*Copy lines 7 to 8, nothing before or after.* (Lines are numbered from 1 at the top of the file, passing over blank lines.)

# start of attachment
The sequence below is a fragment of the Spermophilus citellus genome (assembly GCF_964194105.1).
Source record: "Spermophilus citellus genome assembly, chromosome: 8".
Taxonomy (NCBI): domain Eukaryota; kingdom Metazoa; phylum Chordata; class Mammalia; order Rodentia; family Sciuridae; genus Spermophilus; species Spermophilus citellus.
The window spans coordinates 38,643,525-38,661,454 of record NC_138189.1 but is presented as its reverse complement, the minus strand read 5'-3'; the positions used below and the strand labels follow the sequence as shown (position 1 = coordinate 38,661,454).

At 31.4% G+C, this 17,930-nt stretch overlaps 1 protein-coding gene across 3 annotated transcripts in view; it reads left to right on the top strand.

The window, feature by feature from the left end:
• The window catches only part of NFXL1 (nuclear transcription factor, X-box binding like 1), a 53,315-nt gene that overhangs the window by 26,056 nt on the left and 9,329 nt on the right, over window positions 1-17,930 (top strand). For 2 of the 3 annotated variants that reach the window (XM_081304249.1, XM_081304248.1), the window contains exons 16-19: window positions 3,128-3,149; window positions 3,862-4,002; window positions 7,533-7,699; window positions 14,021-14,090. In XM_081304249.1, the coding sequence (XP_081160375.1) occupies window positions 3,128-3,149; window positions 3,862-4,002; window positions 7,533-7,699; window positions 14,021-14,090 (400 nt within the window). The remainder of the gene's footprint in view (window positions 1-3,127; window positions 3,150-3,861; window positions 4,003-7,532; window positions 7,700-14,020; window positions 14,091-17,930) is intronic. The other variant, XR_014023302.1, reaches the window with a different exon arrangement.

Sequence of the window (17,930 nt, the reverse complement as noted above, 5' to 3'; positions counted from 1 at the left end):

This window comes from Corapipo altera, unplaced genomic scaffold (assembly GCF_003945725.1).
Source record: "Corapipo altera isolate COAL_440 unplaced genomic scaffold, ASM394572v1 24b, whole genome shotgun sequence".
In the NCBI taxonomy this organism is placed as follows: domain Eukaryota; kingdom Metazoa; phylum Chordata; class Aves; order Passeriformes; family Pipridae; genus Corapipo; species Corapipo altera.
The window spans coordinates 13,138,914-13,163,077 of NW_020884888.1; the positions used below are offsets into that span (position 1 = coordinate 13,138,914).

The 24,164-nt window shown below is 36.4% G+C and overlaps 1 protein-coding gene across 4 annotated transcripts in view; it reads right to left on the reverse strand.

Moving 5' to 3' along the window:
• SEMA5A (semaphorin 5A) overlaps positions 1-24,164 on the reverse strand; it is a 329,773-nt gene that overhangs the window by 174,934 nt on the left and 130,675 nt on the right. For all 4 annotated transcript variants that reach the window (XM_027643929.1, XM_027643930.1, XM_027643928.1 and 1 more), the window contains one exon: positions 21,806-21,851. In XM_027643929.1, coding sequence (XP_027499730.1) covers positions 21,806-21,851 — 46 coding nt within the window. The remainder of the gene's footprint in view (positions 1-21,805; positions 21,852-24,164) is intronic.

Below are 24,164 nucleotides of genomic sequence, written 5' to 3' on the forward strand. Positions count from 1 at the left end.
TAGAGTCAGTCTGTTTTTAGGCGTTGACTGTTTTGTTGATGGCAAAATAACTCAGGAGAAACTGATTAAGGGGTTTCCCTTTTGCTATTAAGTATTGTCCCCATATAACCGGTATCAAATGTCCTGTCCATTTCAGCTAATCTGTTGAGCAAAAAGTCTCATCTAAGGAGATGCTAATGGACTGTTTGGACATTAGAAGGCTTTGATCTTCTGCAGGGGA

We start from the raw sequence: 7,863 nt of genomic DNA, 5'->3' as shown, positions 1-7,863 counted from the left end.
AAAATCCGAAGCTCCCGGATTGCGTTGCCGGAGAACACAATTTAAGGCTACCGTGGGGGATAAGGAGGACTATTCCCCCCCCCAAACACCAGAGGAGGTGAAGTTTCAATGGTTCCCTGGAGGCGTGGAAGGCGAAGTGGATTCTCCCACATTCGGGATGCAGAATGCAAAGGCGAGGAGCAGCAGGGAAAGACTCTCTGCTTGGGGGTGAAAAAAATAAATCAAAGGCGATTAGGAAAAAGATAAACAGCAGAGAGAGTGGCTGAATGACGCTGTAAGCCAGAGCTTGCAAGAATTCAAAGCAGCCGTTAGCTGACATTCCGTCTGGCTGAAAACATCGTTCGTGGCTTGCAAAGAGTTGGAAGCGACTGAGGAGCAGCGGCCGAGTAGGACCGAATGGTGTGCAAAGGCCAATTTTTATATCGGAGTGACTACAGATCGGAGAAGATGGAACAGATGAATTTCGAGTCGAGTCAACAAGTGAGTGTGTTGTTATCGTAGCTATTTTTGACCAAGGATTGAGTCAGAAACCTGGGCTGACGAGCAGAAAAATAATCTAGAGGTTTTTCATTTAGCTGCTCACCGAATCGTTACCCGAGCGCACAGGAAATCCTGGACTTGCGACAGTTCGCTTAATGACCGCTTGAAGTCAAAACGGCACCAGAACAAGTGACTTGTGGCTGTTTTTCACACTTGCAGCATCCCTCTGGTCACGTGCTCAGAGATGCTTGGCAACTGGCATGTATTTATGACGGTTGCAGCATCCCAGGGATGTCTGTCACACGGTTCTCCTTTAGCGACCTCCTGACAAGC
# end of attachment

• The window catches only part of NFXL1 (nuclear transcription factor, X-box binding like 1), a 53,315-nt gene that overhangs the window by 26,056 nt on the left and 9,329 nt on the right, over window positions 1-17,930 (top strand). For 2 of the 3 annotated variants that reach the window (XM_081304249.1, XM_081304248.1), the window contains exons 16-19: window positions 3,128-3,149; window positions 3,862-4,002; window positions 7,533-7,699; window positions 14,021-14,090. In XM_081304249.1, the coding sequence (XP_081160375.1) occupies window positions 3,128-3,149; window positions 3,862-4,002; window positions 7,533-7,699; window positions 14,021-14,090 (400 nt within the window). The remainder of the gene's footprint in view (window positions 1-3,127; window positions 3,150-3,861; window positions 4,003-7,532; window positions 7,700-14,020; window positions 14,091-17,930) is intronic. The other variant, XR_014023302.1, reaches the window with a different exon arrangement.

Sequence of the window (17,930 nt, the reverse complement as noted above, 5' to 3'; positions counted from 1 at the left end):